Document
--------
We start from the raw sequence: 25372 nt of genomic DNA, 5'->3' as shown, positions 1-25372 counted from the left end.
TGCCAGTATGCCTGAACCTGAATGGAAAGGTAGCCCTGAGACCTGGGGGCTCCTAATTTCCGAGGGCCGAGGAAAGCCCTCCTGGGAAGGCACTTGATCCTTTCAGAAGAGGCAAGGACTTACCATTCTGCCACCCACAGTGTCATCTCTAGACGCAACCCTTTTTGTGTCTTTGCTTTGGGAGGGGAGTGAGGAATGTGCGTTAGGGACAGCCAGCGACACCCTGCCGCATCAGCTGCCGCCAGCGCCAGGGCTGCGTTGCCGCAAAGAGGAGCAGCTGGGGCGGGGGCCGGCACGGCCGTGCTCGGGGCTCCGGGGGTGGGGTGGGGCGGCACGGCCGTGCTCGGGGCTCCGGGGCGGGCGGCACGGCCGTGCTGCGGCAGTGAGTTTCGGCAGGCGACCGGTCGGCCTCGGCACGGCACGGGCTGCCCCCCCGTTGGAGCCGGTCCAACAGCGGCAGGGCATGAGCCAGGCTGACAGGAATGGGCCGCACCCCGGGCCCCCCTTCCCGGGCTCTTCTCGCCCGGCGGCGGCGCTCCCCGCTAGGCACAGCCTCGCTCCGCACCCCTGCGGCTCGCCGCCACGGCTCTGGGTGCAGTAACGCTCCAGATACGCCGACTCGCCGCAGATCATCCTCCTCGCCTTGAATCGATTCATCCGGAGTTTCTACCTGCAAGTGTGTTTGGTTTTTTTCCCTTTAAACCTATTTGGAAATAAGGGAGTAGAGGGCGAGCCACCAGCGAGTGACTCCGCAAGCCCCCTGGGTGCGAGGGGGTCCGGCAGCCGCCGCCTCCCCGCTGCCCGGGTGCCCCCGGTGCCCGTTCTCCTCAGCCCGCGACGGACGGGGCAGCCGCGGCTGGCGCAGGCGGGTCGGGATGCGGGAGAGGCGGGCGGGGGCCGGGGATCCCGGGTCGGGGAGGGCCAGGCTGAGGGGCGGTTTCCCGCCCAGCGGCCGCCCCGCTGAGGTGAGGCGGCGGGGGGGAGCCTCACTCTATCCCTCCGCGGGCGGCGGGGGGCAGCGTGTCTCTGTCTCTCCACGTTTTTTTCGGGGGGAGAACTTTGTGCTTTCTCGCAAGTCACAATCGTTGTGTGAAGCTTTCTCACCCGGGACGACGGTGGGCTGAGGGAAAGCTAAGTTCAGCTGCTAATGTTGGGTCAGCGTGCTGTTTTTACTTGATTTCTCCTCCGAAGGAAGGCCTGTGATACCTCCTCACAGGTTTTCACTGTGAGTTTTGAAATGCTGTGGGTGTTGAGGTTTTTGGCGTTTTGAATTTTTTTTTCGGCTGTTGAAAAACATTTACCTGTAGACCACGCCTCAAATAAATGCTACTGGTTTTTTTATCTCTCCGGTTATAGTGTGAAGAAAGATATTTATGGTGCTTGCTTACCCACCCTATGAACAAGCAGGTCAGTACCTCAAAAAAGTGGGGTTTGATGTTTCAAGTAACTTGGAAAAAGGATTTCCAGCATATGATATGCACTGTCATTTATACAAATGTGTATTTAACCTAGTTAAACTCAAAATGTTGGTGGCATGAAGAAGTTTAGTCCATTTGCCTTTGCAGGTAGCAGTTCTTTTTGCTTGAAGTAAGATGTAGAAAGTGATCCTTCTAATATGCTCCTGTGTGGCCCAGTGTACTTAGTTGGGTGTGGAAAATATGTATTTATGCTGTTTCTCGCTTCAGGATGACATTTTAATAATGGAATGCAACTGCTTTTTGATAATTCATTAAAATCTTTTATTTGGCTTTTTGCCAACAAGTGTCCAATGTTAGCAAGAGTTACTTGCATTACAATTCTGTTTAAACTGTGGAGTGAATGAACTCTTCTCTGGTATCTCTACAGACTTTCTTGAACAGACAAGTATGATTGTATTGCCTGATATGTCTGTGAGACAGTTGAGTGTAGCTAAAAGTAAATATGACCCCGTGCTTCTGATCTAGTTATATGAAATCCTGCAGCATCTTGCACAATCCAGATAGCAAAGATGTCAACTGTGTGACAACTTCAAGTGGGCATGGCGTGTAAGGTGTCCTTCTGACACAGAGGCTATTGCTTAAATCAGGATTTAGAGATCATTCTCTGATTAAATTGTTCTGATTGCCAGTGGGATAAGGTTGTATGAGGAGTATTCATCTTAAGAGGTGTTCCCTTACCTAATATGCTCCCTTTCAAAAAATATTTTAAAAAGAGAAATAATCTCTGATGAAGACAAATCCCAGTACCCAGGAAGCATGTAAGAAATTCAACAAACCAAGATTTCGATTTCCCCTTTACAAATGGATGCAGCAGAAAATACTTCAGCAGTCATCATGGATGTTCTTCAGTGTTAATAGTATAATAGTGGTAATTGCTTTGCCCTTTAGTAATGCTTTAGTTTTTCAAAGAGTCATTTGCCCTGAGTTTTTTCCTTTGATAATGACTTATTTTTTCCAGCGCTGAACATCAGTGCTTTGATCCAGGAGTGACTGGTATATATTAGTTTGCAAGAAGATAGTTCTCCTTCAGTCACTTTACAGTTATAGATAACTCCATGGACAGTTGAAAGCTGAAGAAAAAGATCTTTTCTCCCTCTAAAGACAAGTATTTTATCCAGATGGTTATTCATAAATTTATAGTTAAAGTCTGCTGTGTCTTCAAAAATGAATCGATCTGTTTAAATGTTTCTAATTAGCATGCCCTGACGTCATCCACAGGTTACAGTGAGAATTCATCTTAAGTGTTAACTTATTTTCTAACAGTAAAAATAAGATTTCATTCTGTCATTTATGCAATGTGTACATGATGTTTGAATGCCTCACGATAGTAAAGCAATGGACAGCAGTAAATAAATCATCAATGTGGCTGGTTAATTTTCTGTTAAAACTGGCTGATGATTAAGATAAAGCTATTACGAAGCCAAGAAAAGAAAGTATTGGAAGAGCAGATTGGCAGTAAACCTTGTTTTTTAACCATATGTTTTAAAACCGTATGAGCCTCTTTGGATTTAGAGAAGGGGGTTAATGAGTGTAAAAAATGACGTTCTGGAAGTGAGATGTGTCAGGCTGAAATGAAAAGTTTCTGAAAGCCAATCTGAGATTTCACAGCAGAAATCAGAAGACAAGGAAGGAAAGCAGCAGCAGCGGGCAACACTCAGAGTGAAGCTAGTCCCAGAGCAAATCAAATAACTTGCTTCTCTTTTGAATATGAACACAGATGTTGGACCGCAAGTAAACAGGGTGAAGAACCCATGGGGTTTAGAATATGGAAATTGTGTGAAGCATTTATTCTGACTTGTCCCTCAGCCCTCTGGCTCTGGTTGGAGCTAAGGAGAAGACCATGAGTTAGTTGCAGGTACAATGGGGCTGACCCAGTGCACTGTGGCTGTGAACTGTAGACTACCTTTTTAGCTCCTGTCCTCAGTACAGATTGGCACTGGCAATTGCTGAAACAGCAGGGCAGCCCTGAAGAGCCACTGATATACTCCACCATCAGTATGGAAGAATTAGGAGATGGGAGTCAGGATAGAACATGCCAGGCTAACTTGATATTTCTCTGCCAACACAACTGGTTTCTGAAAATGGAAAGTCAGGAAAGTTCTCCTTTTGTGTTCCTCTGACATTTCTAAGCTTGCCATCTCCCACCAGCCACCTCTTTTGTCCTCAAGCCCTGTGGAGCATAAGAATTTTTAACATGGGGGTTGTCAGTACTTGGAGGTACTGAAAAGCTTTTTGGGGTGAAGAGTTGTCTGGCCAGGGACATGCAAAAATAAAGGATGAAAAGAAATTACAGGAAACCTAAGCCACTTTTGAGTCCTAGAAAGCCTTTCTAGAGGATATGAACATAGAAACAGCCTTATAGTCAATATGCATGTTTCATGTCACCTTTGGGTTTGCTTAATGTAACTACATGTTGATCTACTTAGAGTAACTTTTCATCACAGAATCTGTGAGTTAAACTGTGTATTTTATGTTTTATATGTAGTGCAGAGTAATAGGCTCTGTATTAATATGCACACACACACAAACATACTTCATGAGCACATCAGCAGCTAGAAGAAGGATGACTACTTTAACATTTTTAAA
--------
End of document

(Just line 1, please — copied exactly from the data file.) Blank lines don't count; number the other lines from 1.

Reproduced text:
We start from the raw sequence: 25372 nt of genomic DNA, 5'->3' as shown, positions 1-25372 counted from the left end.